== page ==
There will be a mandatory staff
meeting for all DTH staff
members, including new staffers,
today at 4:30 p.m. in the DTH
Don't let it fool you
Mostly sunny today with a high
of 45. Fair skies tonight and lows
once again in the 20s.
Copyright 1985 The Daily Tar Heel
Serving the students and the University community since 1893
Volume 93, Issue 111
Thursday, January 24, 1985
Chapel Hill, North Carolina
Busn? 'AHf.rtiSinq 962-1163
Constitutional funding debated
By JANET OLSON
Candidates for student body presi
dent were divided last night on the issue
of constitutionally funding the Black
The candidates spoke at the BSM
forum in Upendo Lounge.
Joining three other candidates who
opposed the funding, Patricia Wallace
said she was against constitutional
funding of any campus organization's
"Every group's expenses change from
year to year based on the programs they
plan for that year," Wallace said.
"Student Government has to have the
right to evaluate the value of those
programs to decide if they deserve
Wallace said Student Government
would remain highly supportive of the
BSM because of the organization's
leadership and programming. With
Student Government's continued sup
port, she said, the BSM should not need
SBP candidate Joe Stewart also said
Student Government must retain its
right to evaluate the worth of all campus
"Student Government needs a sup
port system of checks and balances,"
Stewart said. "The BSM will be sup
ported by the increased black student
enrollment I intend to strive for in my
David Dickson, another SBP candi
date, agreed, saying constitutional
funding of the BSM or any organization
would not allow flexibility in Student
SBP candidate Brad Ives said that
although he opposed constitutional
funding for the BSM, as president he
would consider such funding for Black
"I believe it's possible for the Black
Ink to get promised funding like The
Daily Tar Heel has," Ives said.
Stewart said he was unsure if. con
stitutional funding for even the DTH
"I would have my administration
look into the constitutional funding of
the DTH and would consider question
Pro-choice groups gather,
condemn clinic bombings
By SCOTT WHARTON
RALEIGH Commemorating the
landmark 1973 Supreme Court decision
that legalized abortions performed in
the first two trimesters of pregnancy,
about 50 pro-choice demonstrators held
a rally on the State Capitol grounds
Members of the N.C. chapters of the
National Organization For Women and
the Religious Coalition for Abortion
Rights marched with flashlights and
wore buttons supporting their cause. In
the twilight and 20-degree cold, they
heard brief speeches by leaders from
"Those who oppose the right to
choose are demanding an end to
religious liberty," said Deborah Steely,
state RCAR coordinator. "A govern
ment then can outlaw my religious belief
and practice and can also outlaw Jerry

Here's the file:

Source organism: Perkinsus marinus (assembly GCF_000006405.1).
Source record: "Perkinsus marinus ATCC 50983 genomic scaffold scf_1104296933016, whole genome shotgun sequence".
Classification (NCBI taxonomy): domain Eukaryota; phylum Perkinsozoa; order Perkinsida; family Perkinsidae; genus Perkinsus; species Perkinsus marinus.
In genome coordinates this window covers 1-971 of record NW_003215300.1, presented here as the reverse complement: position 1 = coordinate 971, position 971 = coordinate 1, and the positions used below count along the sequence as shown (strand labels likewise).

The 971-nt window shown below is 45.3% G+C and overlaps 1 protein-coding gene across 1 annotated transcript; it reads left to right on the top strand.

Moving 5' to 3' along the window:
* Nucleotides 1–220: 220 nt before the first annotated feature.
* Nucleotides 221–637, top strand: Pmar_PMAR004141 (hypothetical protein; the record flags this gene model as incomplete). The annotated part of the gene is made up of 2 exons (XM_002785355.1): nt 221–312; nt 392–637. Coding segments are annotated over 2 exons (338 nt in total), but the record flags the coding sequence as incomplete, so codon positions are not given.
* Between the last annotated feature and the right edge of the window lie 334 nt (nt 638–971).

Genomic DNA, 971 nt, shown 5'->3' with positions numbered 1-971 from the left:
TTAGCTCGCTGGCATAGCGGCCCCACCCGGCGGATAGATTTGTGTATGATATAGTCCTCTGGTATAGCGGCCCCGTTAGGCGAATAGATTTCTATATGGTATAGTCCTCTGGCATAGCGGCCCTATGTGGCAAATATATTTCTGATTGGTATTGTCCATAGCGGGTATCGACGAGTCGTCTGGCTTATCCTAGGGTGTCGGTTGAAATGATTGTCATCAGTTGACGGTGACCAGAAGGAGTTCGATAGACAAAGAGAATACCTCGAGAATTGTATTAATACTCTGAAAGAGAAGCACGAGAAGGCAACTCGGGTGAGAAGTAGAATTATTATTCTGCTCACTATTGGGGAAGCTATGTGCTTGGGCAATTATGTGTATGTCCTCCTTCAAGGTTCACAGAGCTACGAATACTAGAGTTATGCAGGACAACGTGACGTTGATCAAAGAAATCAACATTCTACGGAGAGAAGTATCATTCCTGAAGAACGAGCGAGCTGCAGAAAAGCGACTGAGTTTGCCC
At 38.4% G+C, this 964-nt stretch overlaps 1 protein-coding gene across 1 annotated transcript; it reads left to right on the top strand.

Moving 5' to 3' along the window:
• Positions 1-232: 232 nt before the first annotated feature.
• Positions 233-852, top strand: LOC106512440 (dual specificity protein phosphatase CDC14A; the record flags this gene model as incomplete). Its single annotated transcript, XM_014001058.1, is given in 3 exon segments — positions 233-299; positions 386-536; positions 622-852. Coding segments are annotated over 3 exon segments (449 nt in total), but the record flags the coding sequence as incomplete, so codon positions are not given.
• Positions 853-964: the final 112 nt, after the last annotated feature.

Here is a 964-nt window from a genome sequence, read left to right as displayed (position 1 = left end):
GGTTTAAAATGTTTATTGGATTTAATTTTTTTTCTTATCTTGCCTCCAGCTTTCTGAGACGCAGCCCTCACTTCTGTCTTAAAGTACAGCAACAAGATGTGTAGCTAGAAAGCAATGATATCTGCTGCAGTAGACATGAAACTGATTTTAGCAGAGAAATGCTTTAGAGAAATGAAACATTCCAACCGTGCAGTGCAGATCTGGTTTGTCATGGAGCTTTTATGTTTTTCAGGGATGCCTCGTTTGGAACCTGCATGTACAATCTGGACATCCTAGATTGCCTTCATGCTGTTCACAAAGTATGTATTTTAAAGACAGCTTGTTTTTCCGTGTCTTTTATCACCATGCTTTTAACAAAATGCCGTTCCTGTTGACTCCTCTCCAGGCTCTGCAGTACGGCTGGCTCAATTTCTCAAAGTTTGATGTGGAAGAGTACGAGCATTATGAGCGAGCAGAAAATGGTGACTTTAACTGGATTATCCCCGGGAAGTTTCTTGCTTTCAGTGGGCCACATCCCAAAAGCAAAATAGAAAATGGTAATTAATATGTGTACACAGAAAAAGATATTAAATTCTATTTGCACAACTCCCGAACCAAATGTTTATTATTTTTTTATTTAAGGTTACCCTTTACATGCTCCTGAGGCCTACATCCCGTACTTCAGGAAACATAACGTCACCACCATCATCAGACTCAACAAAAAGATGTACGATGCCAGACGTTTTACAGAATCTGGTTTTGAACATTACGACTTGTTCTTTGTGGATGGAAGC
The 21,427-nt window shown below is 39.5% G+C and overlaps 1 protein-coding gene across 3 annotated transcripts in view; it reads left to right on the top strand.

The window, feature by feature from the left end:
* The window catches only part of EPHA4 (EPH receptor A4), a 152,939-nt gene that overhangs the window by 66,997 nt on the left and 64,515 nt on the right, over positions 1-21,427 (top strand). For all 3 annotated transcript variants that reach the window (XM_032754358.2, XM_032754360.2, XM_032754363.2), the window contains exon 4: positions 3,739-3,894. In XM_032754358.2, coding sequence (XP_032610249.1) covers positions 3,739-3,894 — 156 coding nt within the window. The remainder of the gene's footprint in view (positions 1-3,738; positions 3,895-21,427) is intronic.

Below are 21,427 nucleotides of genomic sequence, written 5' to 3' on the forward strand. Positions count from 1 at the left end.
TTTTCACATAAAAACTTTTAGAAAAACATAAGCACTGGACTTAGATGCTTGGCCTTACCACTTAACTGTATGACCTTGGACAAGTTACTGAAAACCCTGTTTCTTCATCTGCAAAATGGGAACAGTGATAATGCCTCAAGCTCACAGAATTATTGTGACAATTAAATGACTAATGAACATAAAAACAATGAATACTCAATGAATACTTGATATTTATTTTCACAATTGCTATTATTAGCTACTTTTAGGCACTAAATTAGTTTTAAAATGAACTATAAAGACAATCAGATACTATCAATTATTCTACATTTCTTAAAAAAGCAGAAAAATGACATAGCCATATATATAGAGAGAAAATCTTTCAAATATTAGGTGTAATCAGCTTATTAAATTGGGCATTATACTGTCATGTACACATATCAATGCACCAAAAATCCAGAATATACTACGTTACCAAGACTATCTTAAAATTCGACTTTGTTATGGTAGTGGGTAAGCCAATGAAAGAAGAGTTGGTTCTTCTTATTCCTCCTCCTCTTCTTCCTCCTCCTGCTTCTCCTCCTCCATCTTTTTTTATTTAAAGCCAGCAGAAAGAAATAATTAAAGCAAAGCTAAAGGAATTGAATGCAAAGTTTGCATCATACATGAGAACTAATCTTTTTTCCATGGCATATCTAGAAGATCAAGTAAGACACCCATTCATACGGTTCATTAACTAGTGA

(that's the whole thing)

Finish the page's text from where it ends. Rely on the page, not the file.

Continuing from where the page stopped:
Falwell and any other television guru."
Joy Osborne, state NOW president,
condemned the recent bombings of
abortion clinics and criticized President
Reagan for waiting to respond to the
bombings. She said Reagan, who
UNC student found dead Tuesday
UNC senior Wendi-Ayn Hancock,
22, of Bim Street in Carrboro, died
Hancock was a journalism major
from Raleigh and a member of Kappa
Kappa Gamma sorority. She graduated
in 1980 from Athens High School in
Orange County Medical Examiner
Dr. Robert Reddick said Wednesday
night that the cause of death had not
Brackett wants to work for
By RUTHIE PIPKIN
Ed Brackett, a junior journalism
major from Hendersonville, has
announced his candidacy for Daily Tar
Brackett worked as a staff writer on
the DTH arts desk for almost a year
and was a writer and news editor for
his high school paper.
He said eliminating errors in the
DTH would be a primary goal if elected
editor. "No newspaper needs errors, of
course," Brackett said. "I would try to
eliminate errors by assigning more
proofreaders. . . . I'm convinced that
there are students out there that want
ing that funding," Stewart said.
SBP candidates Doug Berger, Max
Lloyd and Fetzer Mills supported,
constitutionally funding the BSM,
saying such funding was the only way
to ensure the BSM's existence from year
Mills said, "The BSM is subject to
the political whims of the (Campus
Governing Council), and it could be
gutted in one year by having a political
wave against it."
The candidates also discussed the
mandatory meal plan issue, offering
various opinions on what action Stu
dent Government should take.
Wallace said that although she did
not believe the mandatory meal plan
could be stopped for all students, it
should not apply to students already
attending the University.
"Giving the plan to the new students
would be OK, because they'd know
about it before they got here," Wallace
said. "But laying it on students who are
already here isnt fair."
But Ives disagreed that the plan was
unstoppable. The money from the meal
plan is intended to ensure that ARA
Food Services' operational expenses are
covered, he said. If ARA makes a profit